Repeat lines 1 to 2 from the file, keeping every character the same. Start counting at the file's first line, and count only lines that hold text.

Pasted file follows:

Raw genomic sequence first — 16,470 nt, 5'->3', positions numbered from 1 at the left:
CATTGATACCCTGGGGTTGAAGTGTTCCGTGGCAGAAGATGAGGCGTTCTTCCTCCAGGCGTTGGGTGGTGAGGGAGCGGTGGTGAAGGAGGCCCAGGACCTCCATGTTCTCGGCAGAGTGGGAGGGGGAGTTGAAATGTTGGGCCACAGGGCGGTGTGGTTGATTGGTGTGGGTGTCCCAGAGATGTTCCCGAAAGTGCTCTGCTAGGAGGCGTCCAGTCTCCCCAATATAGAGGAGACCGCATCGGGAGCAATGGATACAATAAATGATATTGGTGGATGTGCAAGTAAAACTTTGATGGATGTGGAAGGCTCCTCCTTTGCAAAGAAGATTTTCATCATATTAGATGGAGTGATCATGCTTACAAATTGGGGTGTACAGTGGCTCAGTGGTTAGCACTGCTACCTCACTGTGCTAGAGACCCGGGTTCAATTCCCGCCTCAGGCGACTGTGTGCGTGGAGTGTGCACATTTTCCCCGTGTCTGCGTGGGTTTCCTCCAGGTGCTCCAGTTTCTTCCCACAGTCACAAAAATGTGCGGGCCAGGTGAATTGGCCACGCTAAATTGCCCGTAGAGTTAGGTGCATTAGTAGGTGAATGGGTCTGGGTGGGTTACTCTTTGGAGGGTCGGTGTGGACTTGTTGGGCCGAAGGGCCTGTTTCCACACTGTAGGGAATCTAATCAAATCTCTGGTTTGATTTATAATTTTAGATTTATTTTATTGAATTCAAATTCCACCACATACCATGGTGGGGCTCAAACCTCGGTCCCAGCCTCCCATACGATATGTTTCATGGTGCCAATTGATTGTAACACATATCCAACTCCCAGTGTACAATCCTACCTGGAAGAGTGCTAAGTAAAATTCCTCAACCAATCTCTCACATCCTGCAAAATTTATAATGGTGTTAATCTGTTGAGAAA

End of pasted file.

Raw genomic sequence first — 16,470 nt, 5'->3', positions numbered from 1 at the left:
CATTGATACCCTGGGGTTGAAGTGTTCCGTGGCAGAAGATGAGGCGTTCTTCCTCCAGGCGTTGGGTGGTGAGGGAGCGGTGGTGAAGGAGGCCCAGGACCTCCATGTTCTCGGCAGAGTGGGAGGGGGAGTTGAAATGTTGGGCCACAGGGCGGTGTGGTTGATTGGTGTGGGTGTCCCAGAGATGTTCCCGAAAGTGCTCTGCTAGGAGGCGTCCAGTCTCCCCAATATAGAGGAGACCGCATCGGGAGCAATGGATACAATAAATGATATTGGTGGATGTGCAAGTAAAACTTTGATGGATGTGGAAGGCTCCTCCTTTGCAAAGAAGATTTTCATCATATTAGATGGAGTGATCATGCTTACAAATTGGGGTGTACAGTGGCTCAGTGGTTAGCACTGCTACCTCACTGTGCTAGAGACCCGGGTTCAATTCCCGCCTCAGGCGACTGTGTGCGTGGAGTGTGCACATTTTCCCCGTGTCTGCGTGGGTTTCCTCCAGGTGCTCCAGTTTCTTCCCACAGTCACAAAAATGTGCGGGCCAGGTGAATTGGCCACGCTAAATTGCCCGTAGAGTTAGGTGCATTAGTAGGTGAATGGGTCTGGGTGGGTTACTCTTTGGAGGGTCGGTGTGGACTTGTTGGGCCGAAGGGCCTGTTTCCACACTGTAGGGAATCTAATCAAATCTCTGGTTTGATTTATAATTTTAGATTTATTTTATTGAATTCAAATTCCACCACATACCATGGTGGGGCTCAAACCTCGGTCCCAGCCTCCCATACGATATGTTTCATGGTGCCAATTGATTGTAACACATATCCAACTCCCAGTGTACAATCCTACCTGGAAGAGTGCTAAGTAAAATTCCTCAACCAATCTCTCACATCCTGCAAAATTTATAATGGTGTTAATCTGTTGAGAAA